Hiring veterans: Working to solve the labor crisis

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Updated May 2, 2019
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This is part one in a three-part series. The sequel article will publish on TLC tomorrow. 

Recently, the National Association of Landscape Professionals (NALP) hosted a Workforce Summit in Alexandria, Virginia, to address the increasing labor shortage facing the green industry today.

During this time, numerous green industry professionals gathered to discuss ideas and suggestions to help bring in a more diverse group of people to the industry, such as veterans, women, students and more minority groups.

Hiring veterans

When searching for qualified green industry laborers, sometimes veterans are overlooked.

Mark Toal, Veterans’ Employment and Training Service (VETS) for the U.S. Department of Labor (DOL), discussed the issues veterans face nowadays when looking for employment and how you as a green industry employer can take advantage of this ample labor pool.

According to Toal, the median age of a veteran today is 64 years old, and nearly 50 percent of all veterans are in the workforce. Sixty-seven percent of these veterans in the workforce are 45 years or younger and 1.7 percent are under 25.

In 2018, the veteran unemployment rates continued to trend lower than non-veterans. Toal says that about 280,000 veterans are unemployed, 55 percent of these unemployed veterans are 45 years or older and 2.7 percent are under 25.

“All studies show it’s a good investment to hire veterans, but it takes effort to find and hire them,” he says.

The key to success in hiring veterans, according to Toal, is building and leveraging a network of no-cost resources, such as state workforce agencies, federal resources, veteran service organizations, U.S. Chamber of Commerce Hiring Our Heroes events and reviewing the VETS’s employer guide online.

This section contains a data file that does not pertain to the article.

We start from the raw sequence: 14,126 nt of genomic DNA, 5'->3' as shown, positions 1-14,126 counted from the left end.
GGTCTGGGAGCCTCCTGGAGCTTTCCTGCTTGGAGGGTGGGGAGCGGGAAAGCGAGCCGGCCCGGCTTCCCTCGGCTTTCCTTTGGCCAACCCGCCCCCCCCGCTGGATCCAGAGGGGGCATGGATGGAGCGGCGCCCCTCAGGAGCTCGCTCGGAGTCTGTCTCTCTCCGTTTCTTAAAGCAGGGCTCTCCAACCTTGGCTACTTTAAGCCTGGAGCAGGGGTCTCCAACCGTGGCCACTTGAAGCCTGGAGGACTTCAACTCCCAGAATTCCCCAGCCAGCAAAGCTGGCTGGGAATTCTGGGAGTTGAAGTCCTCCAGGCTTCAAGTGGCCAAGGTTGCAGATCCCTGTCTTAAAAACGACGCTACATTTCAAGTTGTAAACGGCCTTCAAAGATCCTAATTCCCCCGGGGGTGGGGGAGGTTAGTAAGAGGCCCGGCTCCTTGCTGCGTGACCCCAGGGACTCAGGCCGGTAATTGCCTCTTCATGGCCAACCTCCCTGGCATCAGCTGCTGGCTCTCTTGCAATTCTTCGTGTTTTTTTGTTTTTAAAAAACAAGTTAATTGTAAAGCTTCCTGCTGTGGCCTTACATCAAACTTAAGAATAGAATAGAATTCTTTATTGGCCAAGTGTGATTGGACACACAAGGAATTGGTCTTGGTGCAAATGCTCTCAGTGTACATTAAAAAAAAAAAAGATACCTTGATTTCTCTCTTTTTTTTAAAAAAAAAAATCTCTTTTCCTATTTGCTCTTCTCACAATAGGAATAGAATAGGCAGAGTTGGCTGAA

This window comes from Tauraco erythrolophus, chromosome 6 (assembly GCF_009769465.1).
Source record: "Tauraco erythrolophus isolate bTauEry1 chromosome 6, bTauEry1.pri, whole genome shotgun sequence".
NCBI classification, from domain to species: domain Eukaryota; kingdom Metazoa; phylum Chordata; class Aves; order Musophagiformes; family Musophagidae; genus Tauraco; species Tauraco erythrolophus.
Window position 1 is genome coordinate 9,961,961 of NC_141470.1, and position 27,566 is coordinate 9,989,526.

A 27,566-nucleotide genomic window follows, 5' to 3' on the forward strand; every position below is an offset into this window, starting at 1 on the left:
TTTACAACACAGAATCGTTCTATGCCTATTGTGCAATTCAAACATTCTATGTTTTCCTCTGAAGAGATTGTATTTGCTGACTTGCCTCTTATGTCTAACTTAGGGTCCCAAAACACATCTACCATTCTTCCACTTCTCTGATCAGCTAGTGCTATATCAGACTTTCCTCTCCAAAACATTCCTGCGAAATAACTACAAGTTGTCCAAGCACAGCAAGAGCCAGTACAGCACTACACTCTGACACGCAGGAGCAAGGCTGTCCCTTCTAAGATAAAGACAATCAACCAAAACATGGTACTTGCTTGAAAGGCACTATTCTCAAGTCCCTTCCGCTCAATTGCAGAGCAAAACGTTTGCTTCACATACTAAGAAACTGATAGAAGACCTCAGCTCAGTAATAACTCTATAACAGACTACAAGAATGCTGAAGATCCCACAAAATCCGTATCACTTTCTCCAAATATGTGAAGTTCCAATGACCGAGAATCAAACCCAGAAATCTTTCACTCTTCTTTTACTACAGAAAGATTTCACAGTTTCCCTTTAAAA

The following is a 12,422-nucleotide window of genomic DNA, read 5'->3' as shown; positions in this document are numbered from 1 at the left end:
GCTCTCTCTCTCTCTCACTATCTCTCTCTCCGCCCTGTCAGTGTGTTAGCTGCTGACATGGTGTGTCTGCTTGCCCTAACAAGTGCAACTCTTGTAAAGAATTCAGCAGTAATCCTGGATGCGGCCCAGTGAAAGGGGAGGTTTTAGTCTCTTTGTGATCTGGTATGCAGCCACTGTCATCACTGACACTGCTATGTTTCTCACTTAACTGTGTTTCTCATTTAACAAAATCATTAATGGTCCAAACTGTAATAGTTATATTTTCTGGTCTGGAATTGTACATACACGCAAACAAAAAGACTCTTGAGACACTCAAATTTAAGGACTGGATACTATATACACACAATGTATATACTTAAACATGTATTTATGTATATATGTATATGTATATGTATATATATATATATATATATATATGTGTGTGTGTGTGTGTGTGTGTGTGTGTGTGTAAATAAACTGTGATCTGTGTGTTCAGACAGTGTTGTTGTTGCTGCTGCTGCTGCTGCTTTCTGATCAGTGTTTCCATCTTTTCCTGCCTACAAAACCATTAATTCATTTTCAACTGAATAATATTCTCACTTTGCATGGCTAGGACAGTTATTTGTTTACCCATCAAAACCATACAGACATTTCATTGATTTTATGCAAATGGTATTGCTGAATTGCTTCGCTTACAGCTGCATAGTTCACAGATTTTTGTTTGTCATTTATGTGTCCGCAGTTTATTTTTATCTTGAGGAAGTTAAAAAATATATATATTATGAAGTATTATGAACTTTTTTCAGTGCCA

Toal also adds that there are currently over 49,000 veterans currently participating in apprenticeship programs, and these programs allow veterans to learn a trade and use their GI Bill benefits to receive a tax-free monthly stipend.

Toal says that the post-9/11 GI Bill provides a monthly tax-free stipend (varies by employer location), and it is paid in addition to the wages earned as an apprentice. Veterans will continue to receive a stipend for every month of their apprenticeship, and after six months, the stipend gradually reduces and is offset by progressive wage increases. Additionally, Toal says that many registered apprenticeships have some classroom training and can receive $83 per month for books and supplies.

When discussing the topic of hiring veterans with post-traumatic stress disorder (PTSD), Toal shared that 15 percent of veterans actually have PTSD, and during his career he’s had many claim to have the disorder when they’ve never been overseas.

“When you talk about who’s really been in combat and who hasn’t, the numbers are really small,” he says. “Smaller than you would think. That’s not to downplay those that have PTSD, but the numbers are small. Those that truly have it, we have to take care of them.”

If you find that a recently-hired veteran is experiencing PTSD while working, Toal recommends partnering that veteran up with a mentor/partner from their same unit, such as a Marine with a Marine or combat arms with combat arms.

“It’s very simple to me,” he says. “Find a reason to hire a veteran. You train them, you give them expectations, you give them feedback and you hold them accountable. A veteran should know accountability better than anyone else, and if they don’t work out, they don’t work out. It’s not a social welfare deal here. It’s about a good business decision.”

Check back tomorrow for part two of this series, where we’ll focus on how you can create a multicultural company. 

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